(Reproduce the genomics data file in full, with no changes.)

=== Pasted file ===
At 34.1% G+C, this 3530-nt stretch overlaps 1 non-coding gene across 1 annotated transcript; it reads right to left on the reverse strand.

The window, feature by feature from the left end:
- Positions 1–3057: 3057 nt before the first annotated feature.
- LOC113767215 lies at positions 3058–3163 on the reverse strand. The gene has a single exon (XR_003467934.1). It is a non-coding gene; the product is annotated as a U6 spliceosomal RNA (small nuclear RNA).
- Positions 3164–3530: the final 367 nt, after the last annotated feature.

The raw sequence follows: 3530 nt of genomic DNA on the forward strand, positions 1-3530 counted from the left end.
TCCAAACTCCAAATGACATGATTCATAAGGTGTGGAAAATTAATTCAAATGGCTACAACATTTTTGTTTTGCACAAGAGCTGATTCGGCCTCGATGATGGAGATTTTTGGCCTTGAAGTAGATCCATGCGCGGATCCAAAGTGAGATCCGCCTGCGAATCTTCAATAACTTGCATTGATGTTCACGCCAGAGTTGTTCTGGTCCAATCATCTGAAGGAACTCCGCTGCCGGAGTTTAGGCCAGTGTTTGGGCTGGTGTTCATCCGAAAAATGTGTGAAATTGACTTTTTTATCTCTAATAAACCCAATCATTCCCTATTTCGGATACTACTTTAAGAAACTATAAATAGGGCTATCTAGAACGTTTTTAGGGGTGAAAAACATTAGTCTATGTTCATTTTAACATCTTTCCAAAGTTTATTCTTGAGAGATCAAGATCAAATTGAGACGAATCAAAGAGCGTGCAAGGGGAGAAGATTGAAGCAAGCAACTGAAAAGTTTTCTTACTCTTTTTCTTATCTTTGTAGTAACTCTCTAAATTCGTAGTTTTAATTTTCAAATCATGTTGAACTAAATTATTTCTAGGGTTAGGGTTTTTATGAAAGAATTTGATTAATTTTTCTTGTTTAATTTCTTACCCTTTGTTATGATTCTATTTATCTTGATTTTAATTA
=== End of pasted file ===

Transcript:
At 34.1% G+C, this 3530-nt stretch overlaps 1 non-coding gene across 1 annotated transcript; it reads right to left on the reverse strand.

The window, feature by feature from the left end:
- Positions 1–3057: 3057 nt before the first annotated feature.
- LOC113767215 lies at positions 3058–3163 on the reverse strand. The gene has a single exon (XR_003467934.1). It is a non-coding gene; the product is annotated as a U6 spliceosomal RNA (small nuclear RNA).
- Positions 3164–3530: the final 367 nt, after the last annotated feature.

The raw sequence follows: 3530 nt of genomic DNA on the forward strand, positions 1-3530 counted from the left end.
TCCAAACTCCAAATGACATGATTCATAAGGTGTGGAAAATTAATTCAAATGGCTACAACATTTTTGTTTTGCACAAGAGCTGATTCGGCCTCGATGATGGAGATTTTTGGCCTTGAAGTAGATCCATGCGCGGATCCAAAGTGAGATCCGCCTGCGAATCTTCAATAACTTGCATTGATGTTCACGCCAGAGTTGTTCTGGTCCAATCATCTGAAGGAACTCCGCTGCCGGAGTTTAGGCCAGTGTTTGGGCTGGTGTTCATCCGAAAAATGTGTGAAATTGACTTTTTTATCTCTAATAAACCCAATCATTCCCTATTTCGGATACTACTTTAAGAAACTATAAATAGGGCTATCTAGAACGTTTTTAGGGGTGAAAAACATTAGTCTATGTTCATTTTAACATCTTTCCAAAGTTTATTCTTGAGAGATCAAGATCAAATTGAGACGAATCAAAGAGCGTGCAAGGGGAGAAGATTGAAGCAAGCAACTGAAAAGTTTTCTTACTCTTTTTCTTATCTTTGTAGTAACTCTCTAAATTCGTAGTTTTAATTTTCAAATCATGTTGAACTAAATTATTTCTAGGGTTAGGGTTTTTATGAAAGAATTTGATTAATTTTTCTTGTTTAATTTCTTACCCTTTGTTATGATTCTATTTATCTTGATTTTAATTA